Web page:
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There are a number of potential long-term opportunities in sustainable businesses which ESG-focused investors should be watching amid the deluge of IPOs taking place this year.

IPO season is in full swing across the globe, with scores of businesses coming to market in the US and elsewhere. Big names such as Uber have already floated, with some – such as Beyond Meat, the plant-based protein product manufacturer – already catching the eye of investors.

Beyond Meat has surged significantly from its IPO price of $25, currently trading at nearly four times that.

Craig Bonthron, manager of the Kames Global Sustainable Equity fund, thinks there are a number of other listings investors should be aware of.

“More and more investors are interested in sustainable investing and are looking at sustainability as a key factor when making their investment decisions,” he says. “As part of this, we are seeing increasing interest in companies which are aiming to – or are already – making positive changes to the world, be it at an environmental level or otherwise. Beyond Meat is a case in point, and the opportunity longer term for that business is currently a popular topic, but there are other opportunities still to come as more private businesses go public.”

Below are some of the other potential standout names scheduled to list later this year, according to Bonthron.

Slack

Slack is probably the most interesting tech IPO still to come this year. One of the fastest growing “software as a service” productivity tools available today, it has the potential to revolutionise the way we communicate in the business world, taking out inefficient and noisy email and skype type communication tools. The productivity, collaboration and resource efficiency benefits are clear and directly and indirectly benefit more sustainable economic growth.

One of the fastest growing companies in the world currently, it is expected to IPO with a value around $17bn, but given the current appetite for these sorts of issues, we wouldn’t be surprised if it comes in much higher.

AirBnB

With a mooted valuation of $40 billion, this world famous business needs no introduction. Through the use of innovative technology it has quite literally made what seemed like an impossible scenario – renting out your own house to strangers – into something commonplace.

Sustainability comes from the fact that, by leveraging existing assets (houses and flats) and making them available to more people, reducing the need for hotel building globally which is very carbon intensive.

Robinhood

Following a private funding round recently Robinhood, the no fee trading platform, now has a value of $5.6 billion.

It surpassed its main competitor E-Trade in terms of users in 2018, only five years after forming, and now has around 5 million accounts.

It is fair to say the business has revolutionised online trading – earning money from interest on account balances, margin trading and selling order flow to stock exchanges rather than fees – and it is now a favourite with millennials. As the name suggests, this is a mission driven company built on the idea of inclusion. No longer is access to financial trading and information necessarily expensive and via a personal stock broker. Now the informed ‘wee man’ can benefit too.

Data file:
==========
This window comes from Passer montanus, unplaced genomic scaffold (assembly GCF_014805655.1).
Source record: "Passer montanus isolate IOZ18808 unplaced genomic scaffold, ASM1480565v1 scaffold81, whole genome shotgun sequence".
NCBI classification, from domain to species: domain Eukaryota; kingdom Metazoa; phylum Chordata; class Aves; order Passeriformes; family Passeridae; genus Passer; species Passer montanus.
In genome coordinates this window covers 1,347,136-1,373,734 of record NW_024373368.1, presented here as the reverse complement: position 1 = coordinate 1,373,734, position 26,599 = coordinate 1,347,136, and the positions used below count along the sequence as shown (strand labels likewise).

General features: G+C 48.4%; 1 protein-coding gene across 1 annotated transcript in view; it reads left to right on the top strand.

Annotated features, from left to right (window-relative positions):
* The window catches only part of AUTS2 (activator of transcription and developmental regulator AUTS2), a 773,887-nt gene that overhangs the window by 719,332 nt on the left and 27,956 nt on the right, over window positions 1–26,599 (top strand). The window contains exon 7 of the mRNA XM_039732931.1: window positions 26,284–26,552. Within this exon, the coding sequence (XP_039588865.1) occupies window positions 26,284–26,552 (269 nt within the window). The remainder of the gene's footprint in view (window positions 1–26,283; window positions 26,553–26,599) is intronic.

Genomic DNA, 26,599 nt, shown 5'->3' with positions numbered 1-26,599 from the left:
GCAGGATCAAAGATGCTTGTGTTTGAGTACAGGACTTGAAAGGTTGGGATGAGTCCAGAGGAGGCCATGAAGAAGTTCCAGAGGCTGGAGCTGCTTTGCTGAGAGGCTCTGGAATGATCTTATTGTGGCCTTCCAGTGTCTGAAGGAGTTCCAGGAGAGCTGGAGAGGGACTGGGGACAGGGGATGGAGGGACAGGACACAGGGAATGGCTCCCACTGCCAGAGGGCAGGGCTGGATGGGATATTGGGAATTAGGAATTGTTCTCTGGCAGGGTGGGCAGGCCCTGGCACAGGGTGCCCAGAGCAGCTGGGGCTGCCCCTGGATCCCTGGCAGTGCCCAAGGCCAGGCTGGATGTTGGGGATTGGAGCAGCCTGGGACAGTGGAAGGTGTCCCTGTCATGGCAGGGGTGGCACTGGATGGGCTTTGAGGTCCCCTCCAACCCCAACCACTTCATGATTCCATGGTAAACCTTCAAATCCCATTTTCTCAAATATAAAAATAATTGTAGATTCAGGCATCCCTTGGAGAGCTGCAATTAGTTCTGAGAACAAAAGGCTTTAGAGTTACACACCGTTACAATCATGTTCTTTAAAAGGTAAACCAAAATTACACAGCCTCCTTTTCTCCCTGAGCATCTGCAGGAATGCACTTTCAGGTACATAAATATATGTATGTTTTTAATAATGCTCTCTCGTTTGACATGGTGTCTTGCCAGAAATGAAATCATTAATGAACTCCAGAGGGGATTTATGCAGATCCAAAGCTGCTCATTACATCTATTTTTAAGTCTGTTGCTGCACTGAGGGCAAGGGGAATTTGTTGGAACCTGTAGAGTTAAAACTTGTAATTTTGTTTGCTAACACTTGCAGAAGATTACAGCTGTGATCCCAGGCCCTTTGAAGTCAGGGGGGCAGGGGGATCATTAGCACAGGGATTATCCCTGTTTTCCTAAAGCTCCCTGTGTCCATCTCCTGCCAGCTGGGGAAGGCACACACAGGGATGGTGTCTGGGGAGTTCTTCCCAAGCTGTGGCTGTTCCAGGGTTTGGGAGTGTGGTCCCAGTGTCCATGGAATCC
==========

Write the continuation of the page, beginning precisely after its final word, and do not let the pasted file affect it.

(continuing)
And one which may be too hard for investors to swallow….

Impossible Foods

Hoping to follow in the footsteps of Beyond Meat, Impossible Foods is expected to float later this year. It too has a ‘bleeding’ burger already used in Burger King and other places across the US.

Yet to expand outside the US, Impossible is smaller (currently its products are only available in restaurants and not in any supermarkets) and it may also have problems launching in Europe because it uses genetically modified processes to make its products.

It also makes soy-based burgers and this needs to be rigorously monitored due to links to deforestation of rainforest in emerging markets. Nonetheless, with a similar story to tell as Beyond Meat, it is one for investors to follow closely and they are likely to be a meaningful part of the broad set of solutions to reduce finite resource use and more sustainably support human life on earth.

Please note this article does not constitute investment advice. Investors are encouraged to do their own research beforehand or consult a professional advisor.

Stuart Fieldhouse

Stuart Fieldhouse

Stuart Fieldhouse has spent 25 years in journalism and marketing, including as a wealth management editor for the Financial Times group, covering capital markets and international private banking, and as an investment banking correspondent for Euromoney in Hong Kong. He was the founder editor of The Hedge Fund Journal.

Stuart has worked at CMC Markets, supporting the re-launch of its global financial spread betting and CFD trading platforms. He is also the author of two books on trading, published by Financial Times Pearson. Based in The Armchair Trader’s London office, Stuart continues to advise fund managers, private banks, family offices and other financial institutions.

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